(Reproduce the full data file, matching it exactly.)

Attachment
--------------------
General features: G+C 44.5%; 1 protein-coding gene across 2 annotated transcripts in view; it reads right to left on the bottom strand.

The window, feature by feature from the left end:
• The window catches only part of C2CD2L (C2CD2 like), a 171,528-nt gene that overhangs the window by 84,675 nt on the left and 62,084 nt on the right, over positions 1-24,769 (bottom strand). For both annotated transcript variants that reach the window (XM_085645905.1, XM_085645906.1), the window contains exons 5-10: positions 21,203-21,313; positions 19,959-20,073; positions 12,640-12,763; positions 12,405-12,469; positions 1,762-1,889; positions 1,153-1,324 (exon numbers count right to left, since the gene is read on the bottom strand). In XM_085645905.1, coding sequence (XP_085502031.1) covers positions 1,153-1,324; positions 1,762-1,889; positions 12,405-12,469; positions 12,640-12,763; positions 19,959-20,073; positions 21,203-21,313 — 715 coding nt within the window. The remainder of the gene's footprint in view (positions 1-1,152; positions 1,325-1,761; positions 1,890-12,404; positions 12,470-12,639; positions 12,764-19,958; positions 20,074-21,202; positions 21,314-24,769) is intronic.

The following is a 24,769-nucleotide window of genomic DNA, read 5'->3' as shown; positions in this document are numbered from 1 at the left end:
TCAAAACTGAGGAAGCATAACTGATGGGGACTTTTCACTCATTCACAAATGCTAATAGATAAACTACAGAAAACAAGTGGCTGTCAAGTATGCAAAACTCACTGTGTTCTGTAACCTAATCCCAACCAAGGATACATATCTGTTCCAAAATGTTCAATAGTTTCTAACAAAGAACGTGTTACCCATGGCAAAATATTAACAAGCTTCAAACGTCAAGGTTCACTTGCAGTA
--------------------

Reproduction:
General features: G+C 44.5%; 1 protein-coding gene across 2 annotated transcripts in view; it reads right to left on the bottom strand.

The window, feature by feature from the left end:
• The window catches only part of C2CD2L (C2CD2 like), a 171,528-nt gene that overhangs the window by 84,675 nt on the left and 62,084 nt on the right, over positions 1-24,769 (bottom strand). For both annotated transcript variants that reach the window (XM_085645905.1, XM_085645906.1), the window contains exons 5-10: positions 21,203-21,313; positions 19,959-20,073; positions 12,640-12,763; positions 12,405-12,469; positions 1,762-1,889; positions 1,153-1,324 (exon numbers count right to left, since the gene is read on the bottom strand). In XM_085645905.1, coding sequence (XP_085502031.1) covers positions 1,153-1,324; positions 1,762-1,889; positions 12,405-12,469; positions 12,640-12,763; positions 19,959-20,073; positions 21,203-21,313 — 715 coding nt within the window. The remainder of the gene's footprint in view (positions 1-1,152; positions 1,325-1,761; positions 1,890-12,404; positions 12,470-12,639; positions 12,764-19,958; positions 20,074-21,202; positions 21,314-24,769) is intronic.

The following is a 24,769-nucleotide window of genomic DNA, read 5'->3' as shown; positions in this document are numbered from 1 at the left end:
TCAAAACTGAGGAAGCATAACTGATGGGGACTTTTCACTCATTCACAAATGCTAATAGATAAACTACAGAAAACAAGTGGCTGTCAAGTATGCAAAACTCACTGTGTTCTGTAACCTAATCCCAACCAAGGATACATATCTGTTCCAAAATGTTCAATAGTTTCTAACAAAGAACGTGTTACCCATGGCAAAATATTAACAAGCTTCAAACGTCAAGGTTCACTTGCAGTA